As we head into high summer, our shops and markets are becoming ever fuller with local produce, and fruit and veg that’s in tip-top condition from all over Europe.
We cooks are faced with an embarrassment of riches, ingredients-wise, as all at once, the trees, field and greenhouses burst forth with goodies.
Fresh fruit, especially, is at its most abundant. Strawberries, currants, berries and gages are all pretty much at or near perfection right now, so we must be quick, and make the most of what is sometimes a quite fleeting period of excess.
Of the many fruits that I love eating, apricots are the ones that I always seem to forget about. Which is a terrible shame, as they have a unique deliciousness that’s hard to beat.
The combination of sweetness and that all-important tartness is essential, twinned with that wonderful perfumed flavour that you don’t get from any other stone fruit. Much as I love plums and peaches, the flavour of an apricot puts it at the top of my list.
And the fruit is so resourceful, too. Not only does it make wonderful tarts and cakes, but one of the nicest jams imaginable – perfect when dolloped onto a warm, buttery croissant.
No wonder that this is the jam used by patissiers the world over as the glaze for their elaborate fruit tarts and buns.
They can also serve the savoury realm well, sitting quite happily alongside roasted poultry and white meat, or even game.
A beautiful country terrine can be made even more tempting with a few sparkling jewels of fresh apricot in the mix, and slightly unripe fruits barbecue well on chicken or lamb skewers, adding a Middle Eastern or North African touch to alfresco lunches.
One of my favourite ways of showcasing great fruit is by making a simple fool.
One of our oldest recipes, dating back to the 17th century or perhaps even earlier than that, a fool is, at its simplest, fresh fruit folded into soft whipped cream.
Popular flavours include gooseberry, rhubarb and raspberry, though it works with almost any fruit, providing it’s nicely soft and unctuous.
As the recipe has evolved, it’s become a little more elaborate, sometimes adding custard or, as here, yoghurt. I like a little yoghurt in my fools as an additional sharpener.
Fresh apricots work well here, but I thought I’d try roasting a few, to add an additional depth of flavour.
Pistachios add colour and flavour, as well as a lovely nutty bite to the soft, pillowy dish, but you could omit them, or add your own preferred nut – almonds or hazelnuts would work really well here.
I think a fool is best accompanied by something crisp and crunchy as a contrast, and as a luxurious dipping tool, so langues de chat and brandy snaps are great ideas for the baked element, but we made brandy snaps only a few weeks back, so I decided upon amaretti.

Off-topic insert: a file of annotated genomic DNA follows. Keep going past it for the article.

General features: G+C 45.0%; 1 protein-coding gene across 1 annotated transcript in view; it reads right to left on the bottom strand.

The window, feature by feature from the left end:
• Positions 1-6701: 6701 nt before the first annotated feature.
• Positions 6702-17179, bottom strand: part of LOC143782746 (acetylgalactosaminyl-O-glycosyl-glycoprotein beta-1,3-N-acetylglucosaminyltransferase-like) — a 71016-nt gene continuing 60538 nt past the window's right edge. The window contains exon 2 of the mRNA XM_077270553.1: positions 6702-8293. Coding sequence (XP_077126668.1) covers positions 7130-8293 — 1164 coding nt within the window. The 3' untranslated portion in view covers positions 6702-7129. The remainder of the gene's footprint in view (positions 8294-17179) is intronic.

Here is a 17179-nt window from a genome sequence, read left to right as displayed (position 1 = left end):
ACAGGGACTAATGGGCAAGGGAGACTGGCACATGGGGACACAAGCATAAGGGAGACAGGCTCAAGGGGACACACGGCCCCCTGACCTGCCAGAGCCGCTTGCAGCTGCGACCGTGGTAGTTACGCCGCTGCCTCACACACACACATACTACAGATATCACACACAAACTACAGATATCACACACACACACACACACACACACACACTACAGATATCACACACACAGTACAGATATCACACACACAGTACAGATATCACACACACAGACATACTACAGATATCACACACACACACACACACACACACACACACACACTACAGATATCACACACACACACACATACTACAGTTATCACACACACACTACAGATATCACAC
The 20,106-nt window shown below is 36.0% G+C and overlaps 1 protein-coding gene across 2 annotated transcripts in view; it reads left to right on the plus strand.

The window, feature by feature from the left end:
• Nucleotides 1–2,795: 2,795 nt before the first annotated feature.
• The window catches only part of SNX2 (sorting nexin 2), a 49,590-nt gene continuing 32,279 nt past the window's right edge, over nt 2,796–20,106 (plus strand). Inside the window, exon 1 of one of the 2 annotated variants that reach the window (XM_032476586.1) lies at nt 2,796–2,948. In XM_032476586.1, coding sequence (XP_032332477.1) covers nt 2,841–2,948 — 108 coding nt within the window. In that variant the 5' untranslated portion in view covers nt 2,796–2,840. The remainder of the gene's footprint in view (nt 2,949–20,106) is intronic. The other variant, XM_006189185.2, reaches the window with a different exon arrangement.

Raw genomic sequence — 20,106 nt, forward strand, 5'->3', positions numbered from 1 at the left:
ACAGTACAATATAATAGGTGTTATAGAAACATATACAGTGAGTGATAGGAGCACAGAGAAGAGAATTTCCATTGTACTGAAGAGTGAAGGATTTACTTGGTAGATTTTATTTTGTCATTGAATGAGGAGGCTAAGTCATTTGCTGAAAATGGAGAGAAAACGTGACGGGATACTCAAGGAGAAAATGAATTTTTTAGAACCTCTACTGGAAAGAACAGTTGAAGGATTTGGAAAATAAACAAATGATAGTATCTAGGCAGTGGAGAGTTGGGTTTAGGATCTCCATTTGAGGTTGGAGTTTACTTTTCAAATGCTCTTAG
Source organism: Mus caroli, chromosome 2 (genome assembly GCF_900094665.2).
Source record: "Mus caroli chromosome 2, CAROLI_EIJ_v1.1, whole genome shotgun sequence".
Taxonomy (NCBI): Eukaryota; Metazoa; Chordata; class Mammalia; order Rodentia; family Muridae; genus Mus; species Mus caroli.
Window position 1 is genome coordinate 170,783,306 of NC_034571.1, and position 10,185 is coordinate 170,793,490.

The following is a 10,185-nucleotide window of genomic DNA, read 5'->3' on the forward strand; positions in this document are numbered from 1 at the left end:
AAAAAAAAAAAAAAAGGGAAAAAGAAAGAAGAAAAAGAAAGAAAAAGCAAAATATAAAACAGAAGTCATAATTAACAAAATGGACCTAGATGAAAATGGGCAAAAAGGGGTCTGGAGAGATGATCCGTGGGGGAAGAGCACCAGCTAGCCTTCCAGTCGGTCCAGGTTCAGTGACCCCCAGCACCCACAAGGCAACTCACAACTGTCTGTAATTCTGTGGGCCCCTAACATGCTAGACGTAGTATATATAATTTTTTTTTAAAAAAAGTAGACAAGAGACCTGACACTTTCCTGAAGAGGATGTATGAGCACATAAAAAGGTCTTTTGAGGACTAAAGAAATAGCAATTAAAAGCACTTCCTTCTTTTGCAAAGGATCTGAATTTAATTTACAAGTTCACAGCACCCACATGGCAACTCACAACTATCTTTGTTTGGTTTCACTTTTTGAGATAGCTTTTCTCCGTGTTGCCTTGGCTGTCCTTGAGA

The rich, decadent almond flavour pairs up really well, and they’re easy to make, though of course you can easily cheat and buy some ready made ones.
So grab those apricots while they last, and have a crack at this super-simple but effective and totally delicious dessert.
For the amaretti:
Four large free-range egg whites
350g unrefined golden caster sugar
350g ground almonds
30ml amaretto liqueur
A little icing sugar, for dusting
For the fool:
650g fresh apricots
A little unrefined golden sugar
The juice and grated zest of one lemon
The leaves from a couple of small sprigs of fresh thyme, verbena or chervil
300ml whipping cream
225g Greek yoghurt
The seeds of one vanilla pod
One tbsp icing sugar
50g slivered pistachio kernels
A little melted butter
First, let’s make the amaretti; preheat the oven to 170ºC / Gas 3. Line a couple of baking trays with baking parchment and brush each one lightly with melted butter. Set aside while you prepare the dough.
In a bowl, whisk the egg whites until they reach the firm peak stage. Gently fold in the sugar, ground almonds and the amaretto to make a smooth even mixture. Transfer to a suitably-sized piping bag.
Pipe 2-3cm blobs of the mixture onto the trays, a few centimetres apart. Bake the amaretti for 10 to 15 minutes, or until lightly golden.
Transfer to a wire rack to cool, before dusting with the icing sugar. Store in an airtight container until required.
Now, the apricots; halve each fruit and remove the stones carefully - they can be tenacious little things.
Heat the oven to 180ºC / Gas 4.
Toss the apricots in a little lemon juice, along with the thyme leaves and a pinch of sugar.
Tip into a suitable baking dish and roast for at least 30 minutes, basting and turning occasionally, until they are lightly caramelised at the edges and nicely
Remove from the heat and allow to cool before chopping into bite-sized pieces and transferring carefully to a suitable container.
To make the fool, whip the cream to a soft-medium peak.
In a separate bowl, combine the yoghurt, icing sugar, pistachio kernels (leaving a few for sprinkling) and the vanilla seeds.
Fold the cream into the yoghurt carefully but swiftly, and then fold in the diced apricots.
Spoon into suitable bowls, garnish with mint or other herbs, a few pistachio pieces, and serve the amaretti separately.